Begich says he’s no moper; urges Native youth to persist

Former U.S. senator Mark Begich spoke to the Elders and Youth Conference today, one of his biggest Alaskan audiences since he lost re-election and left office in January.

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Begich urged the young attendees to participate in their communities, to vote and to stay positive. He drew on his own life for illustration.

“A lot of people assume that somehow I was born and then I was in public office. Just magically occurred. That is not the case,” he said. “I have won elections and I have lost elections. The question is: what do you do?”

Begich recounted his early beginnings in civic life, how he started a non-alcoholic teen nightclub to give Anchorage youth like himself something to do, and why he first ran for public office.

“When I ran for Anchorage Assembly at the age of 26 … the reason I decided to run was not because I said to myself, ‘Geez, I want to be an assembly person,'” he said. “I ran because I wanted to do something for the community I lived in, that I felt it had already been good to me, at that young age, and I wanted to give something back.”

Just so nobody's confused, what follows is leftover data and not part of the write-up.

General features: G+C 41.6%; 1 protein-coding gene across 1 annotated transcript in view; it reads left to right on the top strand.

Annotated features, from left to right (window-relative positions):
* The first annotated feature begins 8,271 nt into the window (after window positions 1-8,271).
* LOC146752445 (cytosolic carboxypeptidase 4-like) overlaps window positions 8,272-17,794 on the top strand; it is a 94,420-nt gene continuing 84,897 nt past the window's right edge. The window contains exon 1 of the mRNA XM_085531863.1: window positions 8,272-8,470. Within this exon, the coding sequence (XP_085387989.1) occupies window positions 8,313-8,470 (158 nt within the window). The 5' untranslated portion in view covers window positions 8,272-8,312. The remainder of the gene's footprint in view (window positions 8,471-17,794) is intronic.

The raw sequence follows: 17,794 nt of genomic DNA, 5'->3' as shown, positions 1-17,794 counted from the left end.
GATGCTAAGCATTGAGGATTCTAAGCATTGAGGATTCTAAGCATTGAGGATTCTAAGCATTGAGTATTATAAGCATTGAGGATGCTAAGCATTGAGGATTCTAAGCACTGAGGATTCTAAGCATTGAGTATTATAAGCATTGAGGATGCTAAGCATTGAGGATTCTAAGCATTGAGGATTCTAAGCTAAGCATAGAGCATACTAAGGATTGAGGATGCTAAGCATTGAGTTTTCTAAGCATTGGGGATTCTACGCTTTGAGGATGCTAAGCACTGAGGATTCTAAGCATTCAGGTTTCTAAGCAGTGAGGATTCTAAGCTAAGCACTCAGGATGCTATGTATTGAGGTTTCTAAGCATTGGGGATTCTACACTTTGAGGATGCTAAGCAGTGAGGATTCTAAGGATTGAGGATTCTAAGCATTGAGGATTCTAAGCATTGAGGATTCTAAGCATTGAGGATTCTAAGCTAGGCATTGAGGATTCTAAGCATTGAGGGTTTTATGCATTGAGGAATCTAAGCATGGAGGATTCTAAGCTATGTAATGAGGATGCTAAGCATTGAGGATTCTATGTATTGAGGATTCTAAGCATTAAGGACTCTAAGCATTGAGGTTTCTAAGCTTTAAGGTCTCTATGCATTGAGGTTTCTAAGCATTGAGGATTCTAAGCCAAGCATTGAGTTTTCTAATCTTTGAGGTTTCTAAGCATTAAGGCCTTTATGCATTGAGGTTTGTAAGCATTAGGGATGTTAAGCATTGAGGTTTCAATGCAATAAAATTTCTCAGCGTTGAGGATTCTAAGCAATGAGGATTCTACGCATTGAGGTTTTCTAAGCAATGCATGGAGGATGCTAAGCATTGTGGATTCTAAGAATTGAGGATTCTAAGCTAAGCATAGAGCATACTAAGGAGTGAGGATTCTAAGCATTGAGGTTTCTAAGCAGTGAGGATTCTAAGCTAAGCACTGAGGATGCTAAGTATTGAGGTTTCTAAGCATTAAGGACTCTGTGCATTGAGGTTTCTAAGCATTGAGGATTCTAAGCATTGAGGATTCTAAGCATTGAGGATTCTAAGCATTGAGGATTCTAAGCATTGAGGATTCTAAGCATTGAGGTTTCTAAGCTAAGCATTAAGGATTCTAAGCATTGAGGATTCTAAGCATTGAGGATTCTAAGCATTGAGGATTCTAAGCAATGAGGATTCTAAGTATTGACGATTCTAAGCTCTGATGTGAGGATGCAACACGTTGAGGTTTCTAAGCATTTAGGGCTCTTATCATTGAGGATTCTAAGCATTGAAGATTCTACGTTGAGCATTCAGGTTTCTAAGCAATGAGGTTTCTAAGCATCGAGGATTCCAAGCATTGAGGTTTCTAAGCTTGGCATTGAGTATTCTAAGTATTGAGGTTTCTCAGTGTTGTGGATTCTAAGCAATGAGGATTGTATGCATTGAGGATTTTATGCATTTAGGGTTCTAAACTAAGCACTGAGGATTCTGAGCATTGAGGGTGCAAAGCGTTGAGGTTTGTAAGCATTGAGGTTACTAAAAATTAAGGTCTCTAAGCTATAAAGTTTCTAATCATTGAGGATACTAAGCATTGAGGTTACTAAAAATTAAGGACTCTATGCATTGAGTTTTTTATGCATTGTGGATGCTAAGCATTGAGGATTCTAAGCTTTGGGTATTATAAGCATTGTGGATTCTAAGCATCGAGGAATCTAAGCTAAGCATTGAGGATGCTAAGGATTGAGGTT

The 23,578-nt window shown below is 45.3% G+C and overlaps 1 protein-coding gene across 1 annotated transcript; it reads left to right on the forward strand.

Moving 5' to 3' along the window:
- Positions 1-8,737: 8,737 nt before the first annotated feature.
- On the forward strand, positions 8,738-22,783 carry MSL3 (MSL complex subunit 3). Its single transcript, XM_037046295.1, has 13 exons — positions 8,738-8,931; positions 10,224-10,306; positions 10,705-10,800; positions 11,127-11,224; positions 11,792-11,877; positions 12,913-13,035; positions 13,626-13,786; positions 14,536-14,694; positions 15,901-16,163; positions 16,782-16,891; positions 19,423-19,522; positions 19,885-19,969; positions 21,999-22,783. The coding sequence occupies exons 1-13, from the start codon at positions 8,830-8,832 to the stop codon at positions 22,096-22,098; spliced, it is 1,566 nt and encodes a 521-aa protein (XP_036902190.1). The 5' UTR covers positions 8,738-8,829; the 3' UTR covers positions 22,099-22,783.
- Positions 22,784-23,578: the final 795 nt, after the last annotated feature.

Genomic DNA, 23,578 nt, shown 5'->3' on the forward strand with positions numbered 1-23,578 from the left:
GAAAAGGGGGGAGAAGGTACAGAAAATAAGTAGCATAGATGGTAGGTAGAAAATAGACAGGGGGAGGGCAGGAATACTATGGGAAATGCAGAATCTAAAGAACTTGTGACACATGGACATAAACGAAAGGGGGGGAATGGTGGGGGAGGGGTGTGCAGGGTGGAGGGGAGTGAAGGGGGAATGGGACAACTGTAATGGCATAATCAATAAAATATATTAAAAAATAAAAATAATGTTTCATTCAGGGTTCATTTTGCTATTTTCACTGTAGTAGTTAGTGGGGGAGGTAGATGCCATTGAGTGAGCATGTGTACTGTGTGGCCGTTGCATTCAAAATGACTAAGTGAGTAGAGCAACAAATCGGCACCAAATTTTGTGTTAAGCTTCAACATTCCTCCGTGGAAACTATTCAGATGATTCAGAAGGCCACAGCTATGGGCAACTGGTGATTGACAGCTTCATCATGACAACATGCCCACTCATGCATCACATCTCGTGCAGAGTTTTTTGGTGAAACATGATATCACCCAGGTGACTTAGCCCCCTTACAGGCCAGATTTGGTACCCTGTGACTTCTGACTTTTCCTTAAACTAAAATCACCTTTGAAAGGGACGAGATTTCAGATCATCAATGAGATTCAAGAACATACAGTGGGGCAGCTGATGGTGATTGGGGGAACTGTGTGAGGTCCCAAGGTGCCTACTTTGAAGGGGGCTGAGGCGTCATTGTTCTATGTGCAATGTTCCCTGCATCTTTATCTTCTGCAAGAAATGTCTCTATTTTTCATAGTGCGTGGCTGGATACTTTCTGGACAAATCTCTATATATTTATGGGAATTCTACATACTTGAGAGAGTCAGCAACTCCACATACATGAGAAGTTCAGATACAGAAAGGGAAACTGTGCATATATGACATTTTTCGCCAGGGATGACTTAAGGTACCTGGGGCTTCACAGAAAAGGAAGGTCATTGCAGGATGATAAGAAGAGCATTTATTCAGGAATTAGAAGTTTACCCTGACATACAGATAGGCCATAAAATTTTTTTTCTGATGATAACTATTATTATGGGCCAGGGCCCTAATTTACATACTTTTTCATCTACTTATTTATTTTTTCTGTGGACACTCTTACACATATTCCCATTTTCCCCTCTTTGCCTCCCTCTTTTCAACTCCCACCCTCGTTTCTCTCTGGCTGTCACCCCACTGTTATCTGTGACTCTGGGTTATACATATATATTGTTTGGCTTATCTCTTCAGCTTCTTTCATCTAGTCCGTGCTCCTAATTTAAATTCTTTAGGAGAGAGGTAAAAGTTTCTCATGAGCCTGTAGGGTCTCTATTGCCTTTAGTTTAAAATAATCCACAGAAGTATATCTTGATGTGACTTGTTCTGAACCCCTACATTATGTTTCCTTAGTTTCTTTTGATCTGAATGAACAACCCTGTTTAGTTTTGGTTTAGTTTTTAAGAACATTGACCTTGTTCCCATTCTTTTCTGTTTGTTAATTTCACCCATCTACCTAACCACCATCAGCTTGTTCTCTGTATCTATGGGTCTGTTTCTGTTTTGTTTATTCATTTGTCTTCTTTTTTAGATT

If it bore some resemblance to a campaign speech, his spokeswoman, Rachel Barinbaum  says the ex-senator was on the agenda to discuss “Your Voice: Action, Advocacy and the 2015 Elders and Youth Resolutions,” with a request from the hosts to pitch the importance of voting.

One of his key messages is to remain tenacious and not take rejection as the final word.

“When I ran for mayor and lost twice before winning. It wasn’t sitting around moping and saying, ‘Well the sky has fallen. I lost an election. My life is over.’ No. Got right back up,” Begich told the audience. “As I said earlier: Persistence. Positive attitude. Know you can make a difference.”

After leaving the Senate, Begich formed a consulting group and signed on with a D.C. lobbying firm to be a strategic advisor. He has also worked as an advisor for the law firm Sonosky Chambers and on a campaign to kill the Iran nuclear deal.

Begich has been repeatedly asked if he is considering a run against Sen. Lisa Murkowski, or maybe Congressman Don Young. He hasn’t announced any future political plans.

Young and Sen. Dan Sullivan, the man who unseated Begich, are due to address the AFN convention on Thursday, followed by Murkowski on Friday.

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Liz Ruskin covers Alaska issues in Washington as the network's D.C. correspondent. She was born in Anchorage and is a West High grad. She has degrees from the University of Washington and the University of Missouri School of Journalism in Columbia. She previously worked at the Homer News, the Anchorage Daily News and the Washington bureau of McClatchy Newspapers. She also freelanced for several years from the U.K. and Japan, in print and radio. Liz has been APRN’s Washington, D.C. correspondent since October 2013. She's @lruskin on Twitter. She welcomes your news tips at lruskin (at) alaskapublic (dot) org  | About Liz

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